Pandora has all but become synonymous with Internet radio over the past decade. For those unfamiliar, Pandora is an automated music discovery service that is built on the Music Genome Project, an initiative to catalogue music using various elemental analyses with intent of being able to recommend music you might like based on music you already know you like.
Pandora has been around for quite some time, launching way back in the year 2000 and spending most of its life as an open tab on browsers everywhere. It arrived relatively early on iOS, but since then hasn’t undergone much in the way of visual or functional updates. However, Pandora recently added support for the extra screen real estate on the iPhone 5, so we think that this is a perfect opportunity to check out the changes that the app has seen. Grab your favorite pair of listening headphones and let’s dig in.
Teaching Pandora About Your Taste
While a slew of new features for the service have been added in this recent update, Pandora still is, at it’s core, about learning your musical tastes and suggesting music you will like based on an algorithm. In order for this algorithm to perform with any sort of precision, Pandora needs to first learn about your musical tastes. This process begins when you create your first radio station.
When you elect to add a radio station to your Pandora account, you can do so by tapping the + button in the upper left corner of the Stations tab and entering either a genre or an artist upon which to base your first station. Pandora uses a collection of music attributes (such as “a vocal-centric aesthetic” or “major key tonality”) in order to analyze the music you like and suggest artists that you might also enjoy. When you choose Add Variety for one of your radio stations, that station will play music influenced by your original station as well as by whichever genre or artist you add.
The image on the left above is the main playing screen. Grab the handle on the bottom toolbar to expose track position and volume controls, or use the Play/Pause and Next buttons on the bottom right to control playback (Pandora’s music licensing prohibits revisiting previously played tracks, as well as skipping forward more than a certain number of times per hour).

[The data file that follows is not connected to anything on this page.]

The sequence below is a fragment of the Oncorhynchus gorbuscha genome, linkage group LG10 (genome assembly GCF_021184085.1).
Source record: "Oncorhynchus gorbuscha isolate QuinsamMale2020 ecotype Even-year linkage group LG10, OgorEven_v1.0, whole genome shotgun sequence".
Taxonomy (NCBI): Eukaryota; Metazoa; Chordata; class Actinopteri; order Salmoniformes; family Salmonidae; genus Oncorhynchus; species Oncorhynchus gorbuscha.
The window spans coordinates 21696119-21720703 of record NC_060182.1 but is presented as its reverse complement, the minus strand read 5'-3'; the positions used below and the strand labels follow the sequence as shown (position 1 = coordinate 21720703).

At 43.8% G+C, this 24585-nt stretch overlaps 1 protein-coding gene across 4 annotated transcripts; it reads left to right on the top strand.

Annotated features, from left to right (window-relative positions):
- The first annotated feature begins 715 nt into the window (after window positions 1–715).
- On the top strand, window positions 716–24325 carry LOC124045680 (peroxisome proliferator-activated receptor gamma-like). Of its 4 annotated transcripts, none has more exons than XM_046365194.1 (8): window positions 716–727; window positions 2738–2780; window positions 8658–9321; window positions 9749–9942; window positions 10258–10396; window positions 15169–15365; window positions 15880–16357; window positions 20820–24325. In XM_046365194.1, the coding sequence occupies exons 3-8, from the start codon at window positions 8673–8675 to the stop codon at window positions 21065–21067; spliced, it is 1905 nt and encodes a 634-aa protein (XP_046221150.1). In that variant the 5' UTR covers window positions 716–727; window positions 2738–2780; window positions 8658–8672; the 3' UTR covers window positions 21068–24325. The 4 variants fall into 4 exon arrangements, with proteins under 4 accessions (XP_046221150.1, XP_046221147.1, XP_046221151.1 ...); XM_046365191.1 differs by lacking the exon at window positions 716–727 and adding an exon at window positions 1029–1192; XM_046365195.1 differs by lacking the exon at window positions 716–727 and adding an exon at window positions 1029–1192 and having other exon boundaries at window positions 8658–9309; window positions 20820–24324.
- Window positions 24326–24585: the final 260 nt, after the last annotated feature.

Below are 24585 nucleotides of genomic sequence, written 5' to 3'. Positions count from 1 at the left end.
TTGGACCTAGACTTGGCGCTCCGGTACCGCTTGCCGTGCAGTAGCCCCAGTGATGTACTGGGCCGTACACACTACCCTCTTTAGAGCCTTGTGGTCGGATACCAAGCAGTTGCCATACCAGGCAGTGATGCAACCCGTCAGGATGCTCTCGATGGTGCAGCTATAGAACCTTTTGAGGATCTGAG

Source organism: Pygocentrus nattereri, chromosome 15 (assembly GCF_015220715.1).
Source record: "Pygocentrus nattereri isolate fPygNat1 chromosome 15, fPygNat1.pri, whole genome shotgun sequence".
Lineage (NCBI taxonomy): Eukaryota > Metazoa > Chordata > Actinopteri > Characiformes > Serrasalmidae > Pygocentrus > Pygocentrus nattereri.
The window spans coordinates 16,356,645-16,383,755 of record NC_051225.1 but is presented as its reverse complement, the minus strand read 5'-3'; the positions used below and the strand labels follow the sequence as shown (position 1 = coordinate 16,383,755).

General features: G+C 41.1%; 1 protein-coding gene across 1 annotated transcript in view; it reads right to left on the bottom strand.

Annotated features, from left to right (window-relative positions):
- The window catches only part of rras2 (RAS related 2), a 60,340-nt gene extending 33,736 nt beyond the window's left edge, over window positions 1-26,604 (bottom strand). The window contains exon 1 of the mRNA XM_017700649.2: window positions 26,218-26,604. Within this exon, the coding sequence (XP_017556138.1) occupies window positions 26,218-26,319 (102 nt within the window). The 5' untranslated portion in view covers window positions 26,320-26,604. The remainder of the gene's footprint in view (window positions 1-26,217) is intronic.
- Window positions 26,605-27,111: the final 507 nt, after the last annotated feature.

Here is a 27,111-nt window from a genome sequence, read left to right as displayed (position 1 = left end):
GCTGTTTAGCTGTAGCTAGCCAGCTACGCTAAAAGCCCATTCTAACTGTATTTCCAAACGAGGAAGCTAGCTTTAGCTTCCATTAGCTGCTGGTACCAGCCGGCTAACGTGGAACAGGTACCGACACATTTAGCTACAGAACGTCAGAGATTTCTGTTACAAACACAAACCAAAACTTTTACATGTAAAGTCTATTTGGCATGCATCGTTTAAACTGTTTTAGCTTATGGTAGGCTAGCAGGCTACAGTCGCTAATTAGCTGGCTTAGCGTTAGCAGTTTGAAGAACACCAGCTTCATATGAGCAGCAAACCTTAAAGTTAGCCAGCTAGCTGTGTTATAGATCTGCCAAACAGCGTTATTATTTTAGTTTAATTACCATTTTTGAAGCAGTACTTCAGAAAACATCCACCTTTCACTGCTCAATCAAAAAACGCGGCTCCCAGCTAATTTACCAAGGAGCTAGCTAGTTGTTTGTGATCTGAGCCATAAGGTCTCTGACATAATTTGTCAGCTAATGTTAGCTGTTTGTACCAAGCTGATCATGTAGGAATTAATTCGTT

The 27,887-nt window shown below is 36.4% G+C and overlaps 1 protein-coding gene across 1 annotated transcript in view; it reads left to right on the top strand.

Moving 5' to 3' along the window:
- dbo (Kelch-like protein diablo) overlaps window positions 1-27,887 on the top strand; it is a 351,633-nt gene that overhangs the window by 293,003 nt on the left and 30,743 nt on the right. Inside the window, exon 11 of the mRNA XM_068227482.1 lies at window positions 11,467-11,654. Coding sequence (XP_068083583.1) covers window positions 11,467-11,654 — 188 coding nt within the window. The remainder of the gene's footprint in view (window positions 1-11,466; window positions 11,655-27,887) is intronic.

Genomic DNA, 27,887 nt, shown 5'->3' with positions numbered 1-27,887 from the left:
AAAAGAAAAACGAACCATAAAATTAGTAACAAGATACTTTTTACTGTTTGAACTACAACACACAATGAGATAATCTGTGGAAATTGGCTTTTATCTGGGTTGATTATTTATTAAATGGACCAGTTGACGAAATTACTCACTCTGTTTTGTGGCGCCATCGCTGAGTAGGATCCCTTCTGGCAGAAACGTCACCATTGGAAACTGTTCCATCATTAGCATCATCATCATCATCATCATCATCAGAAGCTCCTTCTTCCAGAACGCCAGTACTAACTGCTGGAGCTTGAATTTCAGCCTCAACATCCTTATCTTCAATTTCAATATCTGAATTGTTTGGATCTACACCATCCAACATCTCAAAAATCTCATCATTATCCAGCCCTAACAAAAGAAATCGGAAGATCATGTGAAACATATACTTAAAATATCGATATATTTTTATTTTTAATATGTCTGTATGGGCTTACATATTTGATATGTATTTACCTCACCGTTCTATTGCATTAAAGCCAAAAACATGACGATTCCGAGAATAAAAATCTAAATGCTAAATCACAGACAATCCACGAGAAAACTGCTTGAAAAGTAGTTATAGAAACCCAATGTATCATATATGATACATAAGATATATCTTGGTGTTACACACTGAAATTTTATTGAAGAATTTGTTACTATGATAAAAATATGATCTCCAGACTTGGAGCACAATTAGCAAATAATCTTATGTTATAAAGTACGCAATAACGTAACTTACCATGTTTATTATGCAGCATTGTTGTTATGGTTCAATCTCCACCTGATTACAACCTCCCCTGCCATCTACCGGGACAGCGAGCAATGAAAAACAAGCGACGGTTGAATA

The image on the right in the screenshot above illustrates the ability to revisit the artist information and lyrics of previously played tracks (even though you can’t play them again). When viewing the current track or a previously played track, you can choose to Thumbs Up or Thumbs Down any given song, and Pandora’s algorithm will take those preferences into consideration when selecting the next track for you to listen to.
Over time, this causes Pandora to gain a really firm grip on your musical tastes, and the recommendations it makes for you will most likely be increasingly appropriate and enjoyable for you as the listener.
The most notable addition to Pandora Radio on iOS is an array of social features, finally bringing it up to speed with services like Last.fm, Spotify and even iTunes who have implemented at least some sort of social element to the listening experience.
If you tap the Options tab under any given radio station in your radio library, you’ll be presented with the option to share your station. You can do so via Facebook, Twitter or even email, making listening and discovery a more group-oriented activity.
To add to the sharing functionality, tapping the up arrow between the Thumbs Up and Thumbs Down buttons on the toolbar will let you share directly from the track playback screen. You can also choose to buy the track on iTunes, bookmark the track, or tell Pandora that you’re tired of the track, which will minimize the number of times that track will appear later in your playlist.
Normally, I wouldn’t include more than a passing reference to a paid service like Pandora One, particularly because it has more to do with the Pandora service overall rather than the iOS app itself. However, I feel the need to go into some sort of depth, specifically because of the way advertisements are utilized in the unpaid version of the app.
I want to make it clear that I don’t have an innate problem with advertisements. But there is definitely something to be said for ads that are implemented in a tasteful manner, and Pandora’s advertisements are, unfortunately, lacking that department.
Of course, you can pay $3.99 a month to subscribe to Pandora One, which removes the advertisements and provides a battery of other benefits including a desktop application, higher quality audio and various other things. That said, the advertisements in the free version of Pandora are obtrusive. Audio commercials between tracks is one thing, but there are banner advertisements that pop up periodically (and cover half of the screen) that can sometimes interfere with your app usage, causing you to inadvertently tap and advertisement rather than the Pause button or the Thumbs Up button. Needless to say, this can get somewhat frustrating.
The advertisements (and primarily, just the implementation thereof) are really my biggest gripe about the newly designed Pandora Radio app for iOS. Ultimately, it is well designed, and the expansion of the social features for what has become an almost inherently social activity is a very welcome addition to the app and the service itself.
With so many similar apps and services popping up, it’s good to see one of the originals rolling with the punches. If you haven’t already, update Pandora Radio and let us know what you think about the new design.